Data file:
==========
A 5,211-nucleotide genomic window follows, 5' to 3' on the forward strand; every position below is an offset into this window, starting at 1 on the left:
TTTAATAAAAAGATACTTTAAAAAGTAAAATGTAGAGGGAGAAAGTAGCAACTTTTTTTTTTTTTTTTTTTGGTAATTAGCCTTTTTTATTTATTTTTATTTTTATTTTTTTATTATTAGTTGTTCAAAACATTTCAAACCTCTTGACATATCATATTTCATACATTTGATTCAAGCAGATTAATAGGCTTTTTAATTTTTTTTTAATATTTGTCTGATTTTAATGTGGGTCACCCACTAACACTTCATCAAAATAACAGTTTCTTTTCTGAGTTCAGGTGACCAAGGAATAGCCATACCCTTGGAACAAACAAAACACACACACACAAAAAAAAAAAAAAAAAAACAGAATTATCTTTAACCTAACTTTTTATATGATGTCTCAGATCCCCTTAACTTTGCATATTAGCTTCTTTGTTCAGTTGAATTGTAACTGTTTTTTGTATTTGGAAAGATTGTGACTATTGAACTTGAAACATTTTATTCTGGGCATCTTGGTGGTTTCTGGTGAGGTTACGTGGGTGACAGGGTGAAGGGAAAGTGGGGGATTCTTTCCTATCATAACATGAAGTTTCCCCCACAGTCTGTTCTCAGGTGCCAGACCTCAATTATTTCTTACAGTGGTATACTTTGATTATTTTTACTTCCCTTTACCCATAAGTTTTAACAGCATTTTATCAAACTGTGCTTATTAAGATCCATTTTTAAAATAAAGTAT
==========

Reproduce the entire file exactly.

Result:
A 5,211-nucleotide genomic window follows, 5' to 3' on the forward strand; every position below is an offset into this window, starting at 1 on the left:
TTTAATAAAAAGATACTTTAAAAAGTAAAATGTAGAGGGAGAAAGTAGCAACTTTTTTTTTTTTTTTTTTTGGTAATTAGCCTTTTTTATTTATTTTTATTTTTATTTTTTTATTATTAGTTGTTCAAAACATTTCAAACCTCTTGACATATCATATTTCATACATTTGATTCAAGCAGATTAATAGGCTTTTTAATTTTTTTTTAATATTTGTCTGATTTTAATGTGGGTCACCCACTAACACTTCATCAAAATAACAGTTTCTTTTCTGAGTTCAGGTGACCAAGGAATAGCCATACCCTTGGAACAAACAAAACACACACACACAAAAAAAAAAAAAAAAAAACAGAATTATCTTTAACCTAACTTTTTATATGATGTCTCAGATCCCCTTAACTTTGCATATTAGCTTCTTTGTTCAGTTGAATTGTAACTGTTTTTTGTATTTGGAAAGATTGTGACTATTGAACTTGAAACATTTTATTCTGGGCATCTTGGTGGTTTCTGGTGAGGTTACGTGGGTGACAGGGTGAAGGGAAAGTGGGGGATTCTTTCCTATCATAACATGAAGTTTCCCCCACAGTCTGTTCTCAGGTGCCAGACCTCAATTATTTCTTACAGTGGTATACTTTGATTATTTTTACTTCCCTTTACCCATAAGTTTTAACAGCATTTTATCAAACTGTGCTTATTAAGATCCATTTTTAAAATAAAGTAT